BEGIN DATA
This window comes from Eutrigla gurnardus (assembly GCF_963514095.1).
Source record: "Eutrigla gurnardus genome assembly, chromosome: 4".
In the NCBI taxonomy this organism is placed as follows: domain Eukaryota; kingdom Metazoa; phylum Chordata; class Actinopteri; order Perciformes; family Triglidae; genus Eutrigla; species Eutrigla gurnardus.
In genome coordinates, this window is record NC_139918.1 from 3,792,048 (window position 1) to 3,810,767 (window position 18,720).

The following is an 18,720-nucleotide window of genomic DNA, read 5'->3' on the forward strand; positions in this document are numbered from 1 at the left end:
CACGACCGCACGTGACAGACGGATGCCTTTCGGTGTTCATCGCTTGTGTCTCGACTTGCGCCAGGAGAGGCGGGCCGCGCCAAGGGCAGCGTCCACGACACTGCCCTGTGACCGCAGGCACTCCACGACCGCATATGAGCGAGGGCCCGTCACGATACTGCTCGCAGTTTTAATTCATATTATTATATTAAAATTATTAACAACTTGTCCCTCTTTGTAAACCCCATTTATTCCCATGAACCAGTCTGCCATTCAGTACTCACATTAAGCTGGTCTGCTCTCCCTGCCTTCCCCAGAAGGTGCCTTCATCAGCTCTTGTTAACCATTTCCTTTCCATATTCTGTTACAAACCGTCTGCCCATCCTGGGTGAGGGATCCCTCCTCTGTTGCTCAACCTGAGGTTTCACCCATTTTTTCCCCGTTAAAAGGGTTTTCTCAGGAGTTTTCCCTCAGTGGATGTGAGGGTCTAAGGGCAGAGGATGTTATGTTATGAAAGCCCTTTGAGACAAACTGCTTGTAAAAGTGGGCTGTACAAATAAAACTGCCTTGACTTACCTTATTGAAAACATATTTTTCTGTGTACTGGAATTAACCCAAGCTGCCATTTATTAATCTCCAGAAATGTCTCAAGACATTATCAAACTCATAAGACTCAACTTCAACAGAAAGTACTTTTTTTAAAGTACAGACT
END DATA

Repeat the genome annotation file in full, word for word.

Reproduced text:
This window comes from Eutrigla gurnardus (assembly GCF_963514095.1).
Source record: "Eutrigla gurnardus genome assembly, chromosome: 4".
In the NCBI taxonomy this organism is placed as follows: domain Eukaryota; kingdom Metazoa; phylum Chordata; class Actinopteri; order Perciformes; family Triglidae; genus Eutrigla; species Eutrigla gurnardus.
In genome coordinates, this window is record NC_139918.1 from 3,792,048 (window position 1) to 3,810,767 (window position 18,720).

The following is an 18,720-nucleotide window of genomic DNA, read 5'->3' on the forward strand; positions in this document are numbered from 1 at the left end:
CACGACCGCACGTGACAGACGGATGCCTTTCGGTGTTCATCGCTTGTGTCTCGACTTGCGCCAGGAGAGGCGGGCCGCGCCAAGGGCAGCGTCCACGACACTGCCCTGTGACCGCAGGCACTCCACGACCGCATATGAGCGAGGGCCCGTCACGATACTGCTCGCAGTTTTAATTCATATTATTATATTAAAATTATTAACAACTTGTCCCTCTTTGTAAACCCCATTTATTCCCATGAACCAGTCTGCCATTCAGTACTCACATTAAGCTGGTCTGCTCTCCCTGCCTTCCCCAGAAGGTGCCTTCATCAGCTCTTGTTAACCATTTCCTTTCCATATTCTGTTACAAACCGTCTGCCCATCCTGGGTGAGGGATCCCTCCTCTGTTGCTCAACCTGAGGTTTCACCCATTTTTTCCCCGTTAAAAGGGTTTTCTCAGGAGTTTTCCCTCAGTGGATGTGAGGGTCTAAGGGCAGAGGATGTTATGTTATGAAAGCCCTTTGAGACAAACTGCTTGTAAAAGTGGGCTGTACAAATAAAACTGCCTTGACTTACCTTATTGAAAACATATTTTTCTGTGTACTGGAATTAACCCAAGCTGCCATTTATTAATCTCCAGAAATGTCTCAAGACATTATCAAACTCATAAGACTCAACTTCAACAGAAAGTACTTTTTTTAAAGTACAGACT